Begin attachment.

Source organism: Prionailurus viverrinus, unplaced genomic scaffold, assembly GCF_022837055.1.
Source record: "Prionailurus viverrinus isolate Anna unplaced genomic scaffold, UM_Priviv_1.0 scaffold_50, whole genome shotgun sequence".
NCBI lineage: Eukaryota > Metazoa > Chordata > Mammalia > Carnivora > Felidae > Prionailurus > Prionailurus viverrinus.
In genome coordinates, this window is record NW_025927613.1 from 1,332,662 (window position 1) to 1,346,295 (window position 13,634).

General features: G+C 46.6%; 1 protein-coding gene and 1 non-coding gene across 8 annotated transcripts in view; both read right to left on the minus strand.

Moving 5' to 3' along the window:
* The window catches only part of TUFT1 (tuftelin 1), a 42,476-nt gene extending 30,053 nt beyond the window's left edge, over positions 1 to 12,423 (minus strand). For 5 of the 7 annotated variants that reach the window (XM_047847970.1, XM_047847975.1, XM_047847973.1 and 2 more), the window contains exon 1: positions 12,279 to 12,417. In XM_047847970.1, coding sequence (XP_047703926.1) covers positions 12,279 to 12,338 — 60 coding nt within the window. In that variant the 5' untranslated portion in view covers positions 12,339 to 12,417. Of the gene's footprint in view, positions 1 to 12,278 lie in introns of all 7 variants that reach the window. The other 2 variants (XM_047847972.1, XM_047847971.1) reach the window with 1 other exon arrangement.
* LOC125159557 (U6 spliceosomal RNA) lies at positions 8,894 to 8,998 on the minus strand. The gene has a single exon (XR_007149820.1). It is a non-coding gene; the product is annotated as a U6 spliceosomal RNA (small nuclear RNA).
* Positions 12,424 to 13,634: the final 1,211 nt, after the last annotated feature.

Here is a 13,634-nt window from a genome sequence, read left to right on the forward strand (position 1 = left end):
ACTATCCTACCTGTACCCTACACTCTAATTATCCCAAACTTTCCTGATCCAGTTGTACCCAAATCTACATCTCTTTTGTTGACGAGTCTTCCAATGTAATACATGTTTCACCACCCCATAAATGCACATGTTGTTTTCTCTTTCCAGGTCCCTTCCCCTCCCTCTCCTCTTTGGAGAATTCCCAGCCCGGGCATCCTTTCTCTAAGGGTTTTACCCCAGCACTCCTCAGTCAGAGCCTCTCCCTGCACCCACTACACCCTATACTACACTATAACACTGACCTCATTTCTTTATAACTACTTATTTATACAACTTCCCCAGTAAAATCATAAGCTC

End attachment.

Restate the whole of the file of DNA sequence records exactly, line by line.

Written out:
Source organism: Prionailurus viverrinus, unplaced genomic scaffold, assembly GCF_022837055.1.
Source record: "Prionailurus viverrinus isolate Anna unplaced genomic scaffold, UM_Priviv_1.0 scaffold_50, whole genome shotgun sequence".
NCBI lineage: Eukaryota > Metazoa > Chordata > Mammalia > Carnivora > Felidae > Prionailurus > Prionailurus viverrinus.
In genome coordinates, this window is record NW_025927613.1 from 1,332,662 (window position 1) to 1,346,295 (window position 13,634).

General features: G+C 46.6%; 1 protein-coding gene and 1 non-coding gene across 8 annotated transcripts in view; both read right to left on the minus strand.

Moving 5' to 3' along the window:
* The window catches only part of TUFT1 (tuftelin 1), a 42,476-nt gene extending 30,053 nt beyond the window's left edge, over positions 1 to 12,423 (minus strand). For 5 of the 7 annotated variants that reach the window (XM_047847970.1, XM_047847975.1, XM_047847973.1 and 2 more), the window contains exon 1: positions 12,279 to 12,417. In XM_047847970.1, coding sequence (XP_047703926.1) covers positions 12,279 to 12,338 — 60 coding nt within the window. In that variant the 5' untranslated portion in view covers positions 12,339 to 12,417. Of the gene's footprint in view, positions 1 to 12,278 lie in introns of all 7 variants that reach the window. The other 2 variants (XM_047847972.1, XM_047847971.1) reach the window with 1 other exon arrangement.
* LOC125159557 (U6 spliceosomal RNA) lies at positions 8,894 to 8,998 on the minus strand. The gene has a single exon (XR_007149820.1). It is a non-coding gene; the product is annotated as a U6 spliceosomal RNA (small nuclear RNA).
* Positions 12,424 to 13,634: the final 1,211 nt, after the last annotated feature.

Here is a 13,634-nt window from a genome sequence, read left to right on the forward strand (position 1 = left end):
ACTATCCTACCTGTACCCTACACTCTAATTATCCCAAACTTTCCTGATCCAGTTGTACCCAAATCTACATCTCTTTTGTTGACGAGTCTTCCAATGTAATACATGTTTCACCACCCCATAAATGCACATGTTGTTTTCTCTTTCCAGGTCCCTTCCCCTCCCTCTCCTCTTTGGAGAATTCCCAGCCCGGGCATCCTTTCTCTAAGGGTTTTACCCCAGCACTCCTCAGTCAGAGCCTCTCCCTGCACCCACTACACCCTATACTACACTATAACACTGACCTCATTTCTTTATAACTACTTATTTATACAACTTCCCCAGTAAAATCATAAGCTC